I think you are looking for symbolic matrix capabilities, and the Wolfram Language can do some nontrivial computations on this difficult area. There are purely symbolic capabilities based on group-theoretical algorithms in TensorReduce and TensorExpand, and then there are also indexed-differentiation capabilities in D itself.
I just posted the notebook https://wolframcloud.com/obj/b50c9dd5-bfec-4651-940d-ccf640238be3 in the Wolfram Cloud with some examples of indexed differentiation in relation to the question you mention at the end of your post. This is an area under development for us. The results can probably be expressed in a more compact way using symmetrizations.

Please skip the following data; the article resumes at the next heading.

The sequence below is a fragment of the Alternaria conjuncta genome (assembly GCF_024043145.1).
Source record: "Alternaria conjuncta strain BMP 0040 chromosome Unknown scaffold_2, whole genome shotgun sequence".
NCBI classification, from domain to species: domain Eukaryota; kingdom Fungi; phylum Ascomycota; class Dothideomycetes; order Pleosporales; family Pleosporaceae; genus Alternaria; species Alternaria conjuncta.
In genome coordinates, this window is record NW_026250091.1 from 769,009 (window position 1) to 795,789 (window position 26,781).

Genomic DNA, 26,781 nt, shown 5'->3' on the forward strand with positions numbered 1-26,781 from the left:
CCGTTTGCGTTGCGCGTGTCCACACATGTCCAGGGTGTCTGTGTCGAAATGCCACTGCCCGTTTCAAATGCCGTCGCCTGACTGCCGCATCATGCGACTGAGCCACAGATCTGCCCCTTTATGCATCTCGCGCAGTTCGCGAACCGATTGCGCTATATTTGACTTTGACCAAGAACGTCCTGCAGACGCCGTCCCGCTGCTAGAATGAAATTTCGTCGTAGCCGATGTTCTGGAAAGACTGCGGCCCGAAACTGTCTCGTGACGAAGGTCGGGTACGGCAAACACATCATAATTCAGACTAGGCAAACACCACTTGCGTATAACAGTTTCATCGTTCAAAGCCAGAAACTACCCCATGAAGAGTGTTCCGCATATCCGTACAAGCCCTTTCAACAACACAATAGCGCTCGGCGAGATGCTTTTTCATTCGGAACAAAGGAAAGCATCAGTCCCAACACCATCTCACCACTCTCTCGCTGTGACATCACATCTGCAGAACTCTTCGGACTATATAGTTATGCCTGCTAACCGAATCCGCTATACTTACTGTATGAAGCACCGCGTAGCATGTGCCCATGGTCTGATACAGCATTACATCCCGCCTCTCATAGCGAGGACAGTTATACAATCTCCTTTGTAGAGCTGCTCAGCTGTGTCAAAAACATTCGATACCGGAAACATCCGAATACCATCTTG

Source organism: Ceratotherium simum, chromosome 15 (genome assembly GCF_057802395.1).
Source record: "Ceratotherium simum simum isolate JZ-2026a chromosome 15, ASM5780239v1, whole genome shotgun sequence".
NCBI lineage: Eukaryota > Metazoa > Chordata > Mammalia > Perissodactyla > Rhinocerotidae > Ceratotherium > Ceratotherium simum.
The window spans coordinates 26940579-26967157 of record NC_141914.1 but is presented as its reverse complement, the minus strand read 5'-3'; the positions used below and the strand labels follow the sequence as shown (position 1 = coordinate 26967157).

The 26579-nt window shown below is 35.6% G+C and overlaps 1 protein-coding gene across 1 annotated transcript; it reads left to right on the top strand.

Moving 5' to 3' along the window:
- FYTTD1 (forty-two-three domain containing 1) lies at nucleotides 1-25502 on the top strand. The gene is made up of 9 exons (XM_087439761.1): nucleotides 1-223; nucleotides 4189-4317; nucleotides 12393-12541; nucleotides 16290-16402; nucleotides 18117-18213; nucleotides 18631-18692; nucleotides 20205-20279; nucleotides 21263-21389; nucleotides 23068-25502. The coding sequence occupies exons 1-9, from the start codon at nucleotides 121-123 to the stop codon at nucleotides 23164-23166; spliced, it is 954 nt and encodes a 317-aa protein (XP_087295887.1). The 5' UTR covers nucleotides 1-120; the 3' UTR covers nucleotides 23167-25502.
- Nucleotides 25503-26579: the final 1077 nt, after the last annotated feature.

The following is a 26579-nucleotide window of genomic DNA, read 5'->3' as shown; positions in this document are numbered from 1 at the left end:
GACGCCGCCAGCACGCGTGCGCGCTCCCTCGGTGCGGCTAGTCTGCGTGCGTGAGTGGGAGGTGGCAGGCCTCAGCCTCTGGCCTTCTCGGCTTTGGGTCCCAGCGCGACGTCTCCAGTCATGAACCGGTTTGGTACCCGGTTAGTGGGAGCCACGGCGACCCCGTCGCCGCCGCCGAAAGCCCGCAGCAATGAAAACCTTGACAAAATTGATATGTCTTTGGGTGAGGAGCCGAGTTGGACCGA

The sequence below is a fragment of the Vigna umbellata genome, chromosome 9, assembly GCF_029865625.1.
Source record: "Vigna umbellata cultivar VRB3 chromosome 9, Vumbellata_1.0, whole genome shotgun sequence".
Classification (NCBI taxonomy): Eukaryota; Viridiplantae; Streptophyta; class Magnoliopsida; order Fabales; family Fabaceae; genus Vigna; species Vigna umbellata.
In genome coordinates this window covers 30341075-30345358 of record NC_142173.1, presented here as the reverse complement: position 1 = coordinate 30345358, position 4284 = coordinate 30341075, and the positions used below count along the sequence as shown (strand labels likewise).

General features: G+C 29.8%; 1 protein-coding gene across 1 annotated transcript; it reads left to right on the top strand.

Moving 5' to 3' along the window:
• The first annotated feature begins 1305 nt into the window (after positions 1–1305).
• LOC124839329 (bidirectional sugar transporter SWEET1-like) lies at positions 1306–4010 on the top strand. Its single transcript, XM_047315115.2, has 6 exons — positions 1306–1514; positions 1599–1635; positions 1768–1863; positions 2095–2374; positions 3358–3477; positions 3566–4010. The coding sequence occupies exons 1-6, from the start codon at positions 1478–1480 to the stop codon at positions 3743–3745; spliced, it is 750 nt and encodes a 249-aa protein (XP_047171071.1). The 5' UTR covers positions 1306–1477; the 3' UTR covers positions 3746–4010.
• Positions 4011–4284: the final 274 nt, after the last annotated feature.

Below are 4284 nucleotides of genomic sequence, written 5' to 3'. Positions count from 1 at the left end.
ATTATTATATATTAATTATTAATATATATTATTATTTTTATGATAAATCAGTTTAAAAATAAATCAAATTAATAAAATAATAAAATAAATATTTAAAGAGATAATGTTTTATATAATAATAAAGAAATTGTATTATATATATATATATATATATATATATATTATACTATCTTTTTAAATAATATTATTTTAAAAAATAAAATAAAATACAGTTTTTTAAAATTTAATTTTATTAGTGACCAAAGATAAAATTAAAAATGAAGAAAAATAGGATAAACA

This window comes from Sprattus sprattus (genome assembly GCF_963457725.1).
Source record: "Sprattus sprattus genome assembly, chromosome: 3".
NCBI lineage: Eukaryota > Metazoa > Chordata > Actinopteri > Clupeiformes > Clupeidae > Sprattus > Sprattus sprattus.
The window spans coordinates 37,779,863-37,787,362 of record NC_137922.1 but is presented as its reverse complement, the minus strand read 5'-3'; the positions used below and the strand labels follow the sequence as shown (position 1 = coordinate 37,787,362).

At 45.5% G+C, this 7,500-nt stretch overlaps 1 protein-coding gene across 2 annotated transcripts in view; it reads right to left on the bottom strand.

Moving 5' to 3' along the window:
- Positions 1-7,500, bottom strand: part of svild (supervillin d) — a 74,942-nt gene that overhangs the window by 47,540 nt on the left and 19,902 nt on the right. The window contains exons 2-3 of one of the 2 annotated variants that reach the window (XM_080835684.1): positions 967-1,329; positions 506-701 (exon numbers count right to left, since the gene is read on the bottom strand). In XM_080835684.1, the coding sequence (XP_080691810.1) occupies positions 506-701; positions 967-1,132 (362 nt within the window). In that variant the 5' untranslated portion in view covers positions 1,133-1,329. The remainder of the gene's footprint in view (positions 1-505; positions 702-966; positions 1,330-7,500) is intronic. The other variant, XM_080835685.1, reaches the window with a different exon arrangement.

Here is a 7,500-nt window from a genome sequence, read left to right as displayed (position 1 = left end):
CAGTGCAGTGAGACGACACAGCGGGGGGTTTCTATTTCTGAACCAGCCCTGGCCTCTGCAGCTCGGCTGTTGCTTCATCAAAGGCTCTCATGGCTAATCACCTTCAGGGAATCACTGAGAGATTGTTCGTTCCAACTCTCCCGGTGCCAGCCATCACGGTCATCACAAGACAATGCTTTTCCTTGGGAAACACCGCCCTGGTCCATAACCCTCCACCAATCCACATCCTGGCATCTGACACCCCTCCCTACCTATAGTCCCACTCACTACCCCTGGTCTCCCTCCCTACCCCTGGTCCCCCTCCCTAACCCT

Regarding square roots of matrices, I think the problem you pose is too general. Can you restrict it to some family of objects with some special properties that can help finding a solution? I do not understand immediately the information you mention about those loss functions.
Let us show the identity you found using the functions defined in the notebook above:
Define your initial and final objects:
A[i_, j_] := KroneckerDelta[i, j] p[i] - p[i] p[j]
B[i_, j_] := KroneckerDelta[i, j] Sqrt[p[i]] - Sqrt[p[i]] p[j]
Then this is the identity you have found, using the notations in the notebook, and with the simplification functions defined there:
In[]:= A[i, k] - sum[B[j, i] B[j, k], {j, n}] // SumExpand // DeltaSimplify // Simplify
Out[]= -p[i] p[k] (-1 + Inactive[Sum][p[j], {j, n}])
That's zero if p is normalized to have its components to add 1.